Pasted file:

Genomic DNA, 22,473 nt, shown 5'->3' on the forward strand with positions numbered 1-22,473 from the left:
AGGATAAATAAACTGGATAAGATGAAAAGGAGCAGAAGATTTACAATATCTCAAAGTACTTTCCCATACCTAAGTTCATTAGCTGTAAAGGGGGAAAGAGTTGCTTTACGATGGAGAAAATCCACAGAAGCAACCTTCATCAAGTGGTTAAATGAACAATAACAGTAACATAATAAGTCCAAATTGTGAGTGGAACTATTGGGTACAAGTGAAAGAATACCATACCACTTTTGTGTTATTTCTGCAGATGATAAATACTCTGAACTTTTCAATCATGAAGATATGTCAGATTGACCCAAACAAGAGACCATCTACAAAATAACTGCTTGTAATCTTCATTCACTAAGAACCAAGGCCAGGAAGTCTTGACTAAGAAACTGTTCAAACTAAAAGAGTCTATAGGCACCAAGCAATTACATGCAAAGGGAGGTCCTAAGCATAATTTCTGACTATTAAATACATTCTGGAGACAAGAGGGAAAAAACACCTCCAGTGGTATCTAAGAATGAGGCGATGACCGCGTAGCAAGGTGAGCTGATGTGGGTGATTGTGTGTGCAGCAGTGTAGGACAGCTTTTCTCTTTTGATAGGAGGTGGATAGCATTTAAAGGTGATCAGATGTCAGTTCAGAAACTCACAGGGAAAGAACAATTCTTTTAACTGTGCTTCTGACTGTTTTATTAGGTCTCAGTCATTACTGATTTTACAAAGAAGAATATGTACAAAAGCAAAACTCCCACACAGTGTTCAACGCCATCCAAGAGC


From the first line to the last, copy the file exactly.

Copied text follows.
Genomic DNA, 22,473 nt, shown 5'->3' on the forward strand with positions numbered 1-22,473 from the left:
AGGATAAATAAACTGGATAAGATGAAAAGGAGCAGAAGATTTACAATATCTCAAAGTACTTTCCCATACCTAAGTTCATTAGCTGTAAAGGGGGAAAGAGTTGCTTTACGATGGAGAAAATCCACAGAAGCAACCTTCATCAAGTGGTTAAATGAACAATAACAGTAACATAATAAGTCCAAATTGTGAGTGGAACTATTGGGTACAAGTGAAAGAATACCATACCACTTTTGTGTTATTTCTGCAGATGATAAATACTCTGAACTTTTCAATCATGAAGATATGTCAGATTGACCCAAACAAGAGACCATCTACAAAATAACTGCTTGTAATCTTCATTCACTAAGAACCAAGGCCAGGAAGTCTTGACTAAGAAACTGTTCAAACTAAAAGAGTCTATAGGCACCAAGCAATTACATGCAAAGGGAGGTCCTAAGCATAATTTCTGACTATTAAATACATTCTGGAGACAAGAGGGAAAAAACACCTCCAGTGGTATCTAAGAATGAGGCGATGACCGCGTAGCAAGGTGAGCTGATGTGGGTGATTGTGTGTGCAGCAGTGTAGGACAGCTTTTCTCTTTTGATAGGAGGTGGATAGCATTTAAAGGTGATCAGATGTCAGTTCAGAAACTCACAGGGAAAGAACAATTCTTTTAACTGTGCTTCTGACTGTTTTATTAGGTCTCAGTCATTACTGATTTTACAAAGAAGAATATGTACAAAAGCAAAACTCCCACACAGTGTTCAACGCCATCCAAGAGC